Good news, though, there are what are called “multiplier effects” that amplify the impact of any money we hand out. You buy something at the mall or on-line, the people who get paid as a result of what you purchased buy something, and so on until the ripples of the splash you made finally dissipate. Let’s assume the multiplier is, I don’t know, 5. I suspect that’s wildly high, and varies dramatically depending upon the specific spending stream we generate, but it’ll do for the sake of discussion. Five times 8.16 tenths of a percent is only is 4.08 percent of total Personal Income, but is it enough to slow the pace of the down turn, let alone turn the economy around and speed up the recovery. Remember Newton’s law about how an object at rest tends to stay at rest, while an object in motion tends to stay in motion? (Who said physics had nothing to do with economics?) Well, just how much force do you think it will take to affect the course of a huge and highly complex economic organism that is producing a Gross Domestic Product of $11.7 trillion? Will $100 or even $500 billion do it? Not likely, and only if it’s perfectly positioned, a point which I’ll explain in moment.

Even worse, a multiplier effect only happens if the first people who receive the incentive spend the money. There are more than 100 million household in the United States according to the Census Bureau. Per $100 billion we send them, that’s $1,000 a piece. Now, a thousand dollars is, well, a thousand dollars and I’m not turning it down, but what, precisely, am I going to do with it? I’m scared. The economy is tanking. I don’t have any savings, and too much credit card debt, student loans and a mortgage. Yikes! The point is, not to make the least bit fun of what is a very serious situation, it’s not at all clear that Americans receiving this incentive money won’t either just save it and/or use it to pay down some of the debt they’re carrying – and there goes your multiplier effect. In fact, there goes any effect at all.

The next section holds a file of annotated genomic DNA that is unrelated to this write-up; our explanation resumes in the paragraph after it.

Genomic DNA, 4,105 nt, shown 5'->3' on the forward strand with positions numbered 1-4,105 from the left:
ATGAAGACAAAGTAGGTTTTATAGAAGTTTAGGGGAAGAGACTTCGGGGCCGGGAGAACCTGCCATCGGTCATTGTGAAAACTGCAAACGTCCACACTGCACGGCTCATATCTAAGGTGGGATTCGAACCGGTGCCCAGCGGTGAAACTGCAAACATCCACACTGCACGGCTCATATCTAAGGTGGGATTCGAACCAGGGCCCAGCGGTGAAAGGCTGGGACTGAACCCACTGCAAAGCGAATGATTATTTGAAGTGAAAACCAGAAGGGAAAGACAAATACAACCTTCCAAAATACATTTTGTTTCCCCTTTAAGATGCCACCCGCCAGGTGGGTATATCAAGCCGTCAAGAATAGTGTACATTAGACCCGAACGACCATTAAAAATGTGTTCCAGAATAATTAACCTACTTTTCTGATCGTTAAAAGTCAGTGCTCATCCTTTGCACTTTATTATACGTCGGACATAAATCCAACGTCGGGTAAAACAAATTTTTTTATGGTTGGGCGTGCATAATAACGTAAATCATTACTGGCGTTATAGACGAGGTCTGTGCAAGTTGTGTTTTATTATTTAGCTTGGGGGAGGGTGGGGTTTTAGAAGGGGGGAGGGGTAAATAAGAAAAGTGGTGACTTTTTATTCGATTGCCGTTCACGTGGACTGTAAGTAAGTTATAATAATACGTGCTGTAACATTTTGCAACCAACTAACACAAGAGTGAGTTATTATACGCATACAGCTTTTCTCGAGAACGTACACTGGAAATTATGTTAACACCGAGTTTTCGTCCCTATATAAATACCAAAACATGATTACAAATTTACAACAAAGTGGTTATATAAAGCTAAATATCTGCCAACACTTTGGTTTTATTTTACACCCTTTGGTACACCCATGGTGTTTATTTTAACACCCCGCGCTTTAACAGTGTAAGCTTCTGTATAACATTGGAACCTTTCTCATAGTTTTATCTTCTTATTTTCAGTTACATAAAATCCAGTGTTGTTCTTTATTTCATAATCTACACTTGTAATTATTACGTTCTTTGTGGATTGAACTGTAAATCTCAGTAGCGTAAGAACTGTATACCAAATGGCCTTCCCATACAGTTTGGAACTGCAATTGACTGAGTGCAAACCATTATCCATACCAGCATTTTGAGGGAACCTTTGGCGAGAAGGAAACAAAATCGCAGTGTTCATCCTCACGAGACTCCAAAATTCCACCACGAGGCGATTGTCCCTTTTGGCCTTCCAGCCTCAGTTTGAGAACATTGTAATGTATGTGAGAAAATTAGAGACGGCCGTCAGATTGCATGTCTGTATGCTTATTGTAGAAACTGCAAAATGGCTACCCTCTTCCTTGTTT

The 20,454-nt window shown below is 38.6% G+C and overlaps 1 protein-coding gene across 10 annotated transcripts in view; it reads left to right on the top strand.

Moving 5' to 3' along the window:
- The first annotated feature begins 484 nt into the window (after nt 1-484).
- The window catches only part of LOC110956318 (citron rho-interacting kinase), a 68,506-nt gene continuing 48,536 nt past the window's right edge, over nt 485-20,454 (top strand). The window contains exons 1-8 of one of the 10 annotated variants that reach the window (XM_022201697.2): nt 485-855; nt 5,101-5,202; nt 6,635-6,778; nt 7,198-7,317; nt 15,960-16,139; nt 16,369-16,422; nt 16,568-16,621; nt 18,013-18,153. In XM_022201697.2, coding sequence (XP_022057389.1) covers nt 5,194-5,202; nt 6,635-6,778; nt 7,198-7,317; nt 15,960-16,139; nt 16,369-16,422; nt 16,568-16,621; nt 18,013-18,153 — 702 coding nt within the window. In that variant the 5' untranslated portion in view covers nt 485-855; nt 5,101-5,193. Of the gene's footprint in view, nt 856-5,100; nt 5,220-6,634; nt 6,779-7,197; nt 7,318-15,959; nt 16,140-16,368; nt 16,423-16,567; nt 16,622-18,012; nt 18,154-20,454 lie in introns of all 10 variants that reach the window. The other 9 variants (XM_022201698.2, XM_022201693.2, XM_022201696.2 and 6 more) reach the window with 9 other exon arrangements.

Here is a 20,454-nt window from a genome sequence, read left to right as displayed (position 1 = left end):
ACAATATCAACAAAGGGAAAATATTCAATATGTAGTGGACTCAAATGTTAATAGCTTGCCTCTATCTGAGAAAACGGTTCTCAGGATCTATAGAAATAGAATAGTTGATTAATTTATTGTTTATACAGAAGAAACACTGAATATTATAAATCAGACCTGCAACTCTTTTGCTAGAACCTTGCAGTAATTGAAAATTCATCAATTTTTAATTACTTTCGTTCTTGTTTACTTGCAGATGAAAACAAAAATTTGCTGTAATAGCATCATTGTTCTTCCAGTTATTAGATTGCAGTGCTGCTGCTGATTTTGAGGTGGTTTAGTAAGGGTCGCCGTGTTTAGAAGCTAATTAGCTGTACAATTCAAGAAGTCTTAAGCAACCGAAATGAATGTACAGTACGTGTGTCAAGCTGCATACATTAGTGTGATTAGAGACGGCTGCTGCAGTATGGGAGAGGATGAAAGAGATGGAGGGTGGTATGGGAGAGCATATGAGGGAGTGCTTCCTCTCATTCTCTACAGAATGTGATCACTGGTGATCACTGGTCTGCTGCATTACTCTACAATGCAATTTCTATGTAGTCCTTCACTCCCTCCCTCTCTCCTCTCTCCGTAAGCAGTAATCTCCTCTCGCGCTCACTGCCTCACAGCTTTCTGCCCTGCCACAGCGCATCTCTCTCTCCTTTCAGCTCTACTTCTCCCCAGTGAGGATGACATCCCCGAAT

Maybe you think that just the act of sending out all those checks will encourage business people to rehire, that the program’s impact on consumer and entrepreneurial confidence is really the objective – to which I say, “You’ve never had to make a payroll, have you?” If anything, rehiring and increases in consumer spending based on consumer confidence tend to lag behind the dollars and sense facts of the recovery. They help most when the fundamentals of recovery are already in place, but consumers and businesses are still a bit skittish about getting back to where they were before the recession.